There is a common story around town lately, everyone is talking about the economy. Everyone says “I will do this or that” but city dwellers always say “enkonome”. The truth is, these are indeed bad economic times! However, these stories should be backed by an understanding of what the economy is facing . In my previous article, I mentioned that Uganda’s $52.7 trillion budget for the 2023/24 fiscal year is determined by a huge debt burden and an anti-gay bill. Among the many factors that contribute to economic hardship, inflation plays an important role Role.
Inflation is simply a general increase in the prices of goods and services over time, resulting in a decrease in the purchasing power of money. When demand for goods and services exceeds supply, their prices rise. There are many reasons that affect the inflation rate, including increases in consumer spending, rising production costs, and changes in the money supply. Economists often measure inflation using indices such as the Consumer Price Index (CPI), which tracks the price of a basket of commonly used goods and services.
Our beautiful Uganda has experienced its fair share of economic challenges, including high rates of inflation. It has struggled with hyperinflation, especially in the late 20th century, but in recent years it has stabilized the economy to some extent. In September 2021, Uganda’s inflation rate has fluctuated between 2% and 7% over the years. This is a significant improvement compared to the double-digit inflation rates of the past. However, inflation remains a concern and continues to pose challenges for national businesses.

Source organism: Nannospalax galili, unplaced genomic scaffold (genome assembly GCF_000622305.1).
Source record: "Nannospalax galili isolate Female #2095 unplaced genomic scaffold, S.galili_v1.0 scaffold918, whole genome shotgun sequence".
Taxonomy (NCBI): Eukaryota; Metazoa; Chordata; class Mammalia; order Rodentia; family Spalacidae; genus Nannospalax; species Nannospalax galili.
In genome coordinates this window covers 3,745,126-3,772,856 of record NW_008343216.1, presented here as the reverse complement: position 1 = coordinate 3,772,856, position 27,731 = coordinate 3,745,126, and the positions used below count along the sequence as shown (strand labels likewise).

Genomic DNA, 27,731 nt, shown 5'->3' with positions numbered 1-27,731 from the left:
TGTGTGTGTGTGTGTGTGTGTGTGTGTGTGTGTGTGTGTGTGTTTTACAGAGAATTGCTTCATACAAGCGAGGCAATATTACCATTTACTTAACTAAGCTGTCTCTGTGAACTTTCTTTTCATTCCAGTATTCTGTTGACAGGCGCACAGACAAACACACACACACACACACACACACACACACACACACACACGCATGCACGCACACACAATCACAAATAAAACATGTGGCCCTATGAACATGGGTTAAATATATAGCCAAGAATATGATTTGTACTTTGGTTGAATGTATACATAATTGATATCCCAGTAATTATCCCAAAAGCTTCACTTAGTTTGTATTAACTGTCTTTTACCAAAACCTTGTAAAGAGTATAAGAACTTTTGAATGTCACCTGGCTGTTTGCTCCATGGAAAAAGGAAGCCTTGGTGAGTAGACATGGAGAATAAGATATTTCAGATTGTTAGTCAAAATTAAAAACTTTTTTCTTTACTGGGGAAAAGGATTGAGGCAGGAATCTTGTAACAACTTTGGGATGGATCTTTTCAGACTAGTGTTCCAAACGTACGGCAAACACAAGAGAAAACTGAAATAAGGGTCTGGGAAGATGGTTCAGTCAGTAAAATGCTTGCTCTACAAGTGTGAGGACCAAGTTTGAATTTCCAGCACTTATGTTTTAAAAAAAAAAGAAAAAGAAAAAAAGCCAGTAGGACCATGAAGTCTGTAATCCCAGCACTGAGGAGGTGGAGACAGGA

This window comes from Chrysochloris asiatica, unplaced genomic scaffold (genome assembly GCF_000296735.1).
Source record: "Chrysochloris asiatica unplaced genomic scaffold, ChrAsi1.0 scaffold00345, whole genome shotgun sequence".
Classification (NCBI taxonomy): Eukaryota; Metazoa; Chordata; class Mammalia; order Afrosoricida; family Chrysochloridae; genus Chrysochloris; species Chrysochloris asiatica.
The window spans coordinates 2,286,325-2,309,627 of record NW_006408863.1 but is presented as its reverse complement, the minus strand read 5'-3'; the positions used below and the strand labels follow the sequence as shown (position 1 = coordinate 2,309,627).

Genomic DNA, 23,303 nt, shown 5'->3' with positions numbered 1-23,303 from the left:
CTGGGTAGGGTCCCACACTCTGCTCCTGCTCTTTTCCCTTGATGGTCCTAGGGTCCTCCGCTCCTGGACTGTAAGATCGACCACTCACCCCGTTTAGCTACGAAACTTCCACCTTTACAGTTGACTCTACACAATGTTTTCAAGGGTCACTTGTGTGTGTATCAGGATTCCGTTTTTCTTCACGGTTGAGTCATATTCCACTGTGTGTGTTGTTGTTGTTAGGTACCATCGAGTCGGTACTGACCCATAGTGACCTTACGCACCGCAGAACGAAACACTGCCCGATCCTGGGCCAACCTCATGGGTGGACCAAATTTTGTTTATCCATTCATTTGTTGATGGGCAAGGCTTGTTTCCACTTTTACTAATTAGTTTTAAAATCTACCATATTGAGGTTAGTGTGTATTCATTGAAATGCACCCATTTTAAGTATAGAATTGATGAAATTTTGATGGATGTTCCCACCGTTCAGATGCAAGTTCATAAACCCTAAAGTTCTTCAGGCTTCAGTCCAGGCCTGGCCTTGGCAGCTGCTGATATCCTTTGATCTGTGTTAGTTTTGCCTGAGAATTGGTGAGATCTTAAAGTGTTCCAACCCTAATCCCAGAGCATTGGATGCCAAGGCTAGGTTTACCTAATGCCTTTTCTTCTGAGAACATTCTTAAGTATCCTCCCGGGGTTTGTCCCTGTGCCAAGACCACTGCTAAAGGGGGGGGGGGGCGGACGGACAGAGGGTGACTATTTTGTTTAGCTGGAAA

Low and predictable inflation is one of the conditions that every economy seeks to establish in order to foster a macroeconomic framework conducive to economic growth. Other conditions include the balance of payments, a competitive exchange rate, a strong and stable fiscal policy, etc. Uganda, along with other sub-Saharan African countries, implemented a Structural Adjustment Program (SAP) to restore macroeconomic stability to eliminate the hyperinflation that affected it decades ago.
Uganda’s troubled country’s current inflation problems are largely affected by shortages caused by the Covid-19 pandemic and the Russia-Ukraine war. The war has severely exacerbated inflationary pressures that have built up in the euro zone during its post-pandemic recovery, pushing up consumer prices, especially energy, and causing disruptions in global supply chains. As a result, prices for basic commodities such as fuel and food have increased globally. For example, Russia and Ukraine account for almost a third of global wheat exports. The war caused food shortages and skyrocketed food prices, exacerbating food insecurity. Those most affected will be poor countries already grappling with other problems such as climate change.